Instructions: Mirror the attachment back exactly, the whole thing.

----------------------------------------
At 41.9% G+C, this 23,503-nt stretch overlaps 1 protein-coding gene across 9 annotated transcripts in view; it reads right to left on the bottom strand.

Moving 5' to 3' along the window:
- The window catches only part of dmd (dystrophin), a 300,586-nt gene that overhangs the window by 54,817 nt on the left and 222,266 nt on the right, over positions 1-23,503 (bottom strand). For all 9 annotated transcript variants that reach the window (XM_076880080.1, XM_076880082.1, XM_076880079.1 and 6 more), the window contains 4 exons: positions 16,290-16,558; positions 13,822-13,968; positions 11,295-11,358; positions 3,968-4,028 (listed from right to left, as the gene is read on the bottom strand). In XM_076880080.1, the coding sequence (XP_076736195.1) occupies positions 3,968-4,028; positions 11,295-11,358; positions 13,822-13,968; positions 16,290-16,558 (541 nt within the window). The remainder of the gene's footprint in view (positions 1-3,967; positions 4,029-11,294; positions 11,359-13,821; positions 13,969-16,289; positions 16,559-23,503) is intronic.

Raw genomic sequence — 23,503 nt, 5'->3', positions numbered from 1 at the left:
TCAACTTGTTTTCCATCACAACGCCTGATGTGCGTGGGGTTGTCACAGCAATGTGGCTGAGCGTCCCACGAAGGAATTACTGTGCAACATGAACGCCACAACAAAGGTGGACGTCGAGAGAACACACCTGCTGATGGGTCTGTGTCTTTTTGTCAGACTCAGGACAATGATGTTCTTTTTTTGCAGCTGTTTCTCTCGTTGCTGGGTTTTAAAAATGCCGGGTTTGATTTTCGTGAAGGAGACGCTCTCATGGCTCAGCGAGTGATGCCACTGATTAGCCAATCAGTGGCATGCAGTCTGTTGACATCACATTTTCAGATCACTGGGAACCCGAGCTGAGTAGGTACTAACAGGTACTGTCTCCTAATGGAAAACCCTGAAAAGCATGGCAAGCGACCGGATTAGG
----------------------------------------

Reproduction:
At 41.9% G+C, this 23,503-nt stretch overlaps 1 protein-coding gene across 9 annotated transcripts in view; it reads right to left on the bottom strand.

Moving 5' to 3' along the window:
- The window catches only part of dmd (dystrophin), a 300,586-nt gene that overhangs the window by 54,817 nt on the left and 222,266 nt on the right, over positions 1-23,503 (bottom strand). For all 9 annotated transcript variants that reach the window (XM_076880080.1, XM_076880082.1, XM_076880079.1 and 6 more), the window contains 4 exons: positions 16,290-16,558; positions 13,822-13,968; positions 11,295-11,358; positions 3,968-4,028 (listed from right to left, as the gene is read on the bottom strand). In XM_076880080.1, the coding sequence (XP_076736195.1) occupies positions 3,968-4,028; positions 11,295-11,358; positions 13,822-13,968; positions 16,290-16,558 (541 nt within the window). The remainder of the gene's footprint in view (positions 1-3,967; positions 4,029-11,294; positions 11,359-13,821; positions 13,969-16,289; positions 16,559-23,503) is intronic.

Raw genomic sequence — 23,503 nt, 5'->3', positions numbered from 1 at the left:
TCAACTTGTTTTCCATCACAACGCCTGATGTGCGTGGGGTTGTCACAGCAATGTGGCTGAGCGTCCCACGAAGGAATTACTGTGCAACATGAACGCCACAACAAAGGTGGACGTCGAGAGAACACACCTGCTGATGGGTCTGTGTCTTTTTGTCAGACTCAGGACAATGATGTTCTTTTTTTGCAGCTGTTTCTCTCGTTGCTGGGTTTTAAAAATGCCGGGTTTGATTTTCGTGAAGGAGACGCTCTCATGGCTCAGCGAGTGATGCCACTGATTAGCCAATCAGTGGCATGCAGTCTGTTGACATCACATTTTCAGATCACTGGGAACCCGAGCTGAGTAGGTACTAACAGGTACTGTCTCCTAATGGAAAACCCTGAAAAGCATGGCAAGCGACCGGATTAGG